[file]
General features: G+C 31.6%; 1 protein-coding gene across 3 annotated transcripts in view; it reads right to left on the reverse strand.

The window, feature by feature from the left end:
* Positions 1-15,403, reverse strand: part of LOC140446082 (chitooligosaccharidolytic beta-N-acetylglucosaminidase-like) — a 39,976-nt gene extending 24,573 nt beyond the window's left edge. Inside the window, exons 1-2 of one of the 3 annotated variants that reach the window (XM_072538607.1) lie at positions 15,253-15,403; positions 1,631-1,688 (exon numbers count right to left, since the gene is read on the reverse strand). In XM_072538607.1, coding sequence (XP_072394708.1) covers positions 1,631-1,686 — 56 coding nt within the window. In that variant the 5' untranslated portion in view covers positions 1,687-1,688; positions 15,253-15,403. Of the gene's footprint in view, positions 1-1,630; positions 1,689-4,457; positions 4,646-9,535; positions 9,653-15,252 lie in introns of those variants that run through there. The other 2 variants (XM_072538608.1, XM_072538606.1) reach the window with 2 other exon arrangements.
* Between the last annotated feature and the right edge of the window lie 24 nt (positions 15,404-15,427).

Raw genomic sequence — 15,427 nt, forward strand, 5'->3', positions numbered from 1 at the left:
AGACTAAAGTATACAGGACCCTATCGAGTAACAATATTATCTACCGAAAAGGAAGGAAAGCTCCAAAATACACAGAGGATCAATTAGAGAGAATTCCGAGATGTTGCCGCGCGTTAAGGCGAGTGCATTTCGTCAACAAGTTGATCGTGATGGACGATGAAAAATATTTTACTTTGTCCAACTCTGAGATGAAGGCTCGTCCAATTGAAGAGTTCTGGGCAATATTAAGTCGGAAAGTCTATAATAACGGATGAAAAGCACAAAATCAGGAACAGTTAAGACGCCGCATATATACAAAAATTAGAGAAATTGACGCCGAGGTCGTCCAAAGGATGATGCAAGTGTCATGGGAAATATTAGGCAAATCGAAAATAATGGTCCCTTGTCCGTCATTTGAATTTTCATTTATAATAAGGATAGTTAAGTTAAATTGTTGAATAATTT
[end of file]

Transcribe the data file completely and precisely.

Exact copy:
General features: G+C 31.6%; 1 protein-coding gene across 3 annotated transcripts in view; it reads right to left on the reverse strand.

The window, feature by feature from the left end:
* Positions 1-15,403, reverse strand: part of LOC140446082 (chitooligosaccharidolytic beta-N-acetylglucosaminidase-like) — a 39,976-nt gene extending 24,573 nt beyond the window's left edge. Inside the window, exons 1-2 of one of the 3 annotated variants that reach the window (XM_072538607.1) lie at positions 15,253-15,403; positions 1,631-1,688 (exon numbers count right to left, since the gene is read on the reverse strand). In XM_072538607.1, coding sequence (XP_072394708.1) covers positions 1,631-1,686 — 56 coding nt within the window. In that variant the 5' untranslated portion in view covers positions 1,687-1,688; positions 15,253-15,403. Of the gene's footprint in view, positions 1-1,630; positions 1,689-4,457; positions 4,646-9,535; positions 9,653-15,252 lie in introns of those variants that run through there. The other 2 variants (XM_072538608.1, XM_072538606.1) reach the window with 2 other exon arrangements.
* Between the last annotated feature and the right edge of the window lie 24 nt (positions 15,404-15,427).

Raw genomic sequence — 15,427 nt, forward strand, 5'->3', positions numbered from 1 at the left:
AGACTAAAGTATACAGGACCCTATCGAGTAACAATATTATCTACCGAAAAGGAAGGAAAGCTCCAAAATACACAGAGGATCAATTAGAGAGAATTCCGAGATGTTGCCGCGCGTTAAGGCGAGTGCATTTCGTCAACAAGTTGATCGTGATGGACGATGAAAAATATTTTACTTTGTCCAACTCTGAGATGAAGGCTCGTCCAATTGAAGAGTTCTGGGCAATATTAAGTCGGAAAGTCTATAATAACGGATGAAAAGCACAAAATCAGGAACAGTTAAGACGCCGCATATATACAAAAATTAGAGAAATTGACGCCGAGGTCGTCCAAAGGATGATGCAAGTGTCATGGGAAATATTAGGCAAATCGAAAATAATGGTCCCTTGTCCGTCATTTGAATTTTCATTTATAATAAGGATAGTTAAGTTAAATTGTTGAATAATTT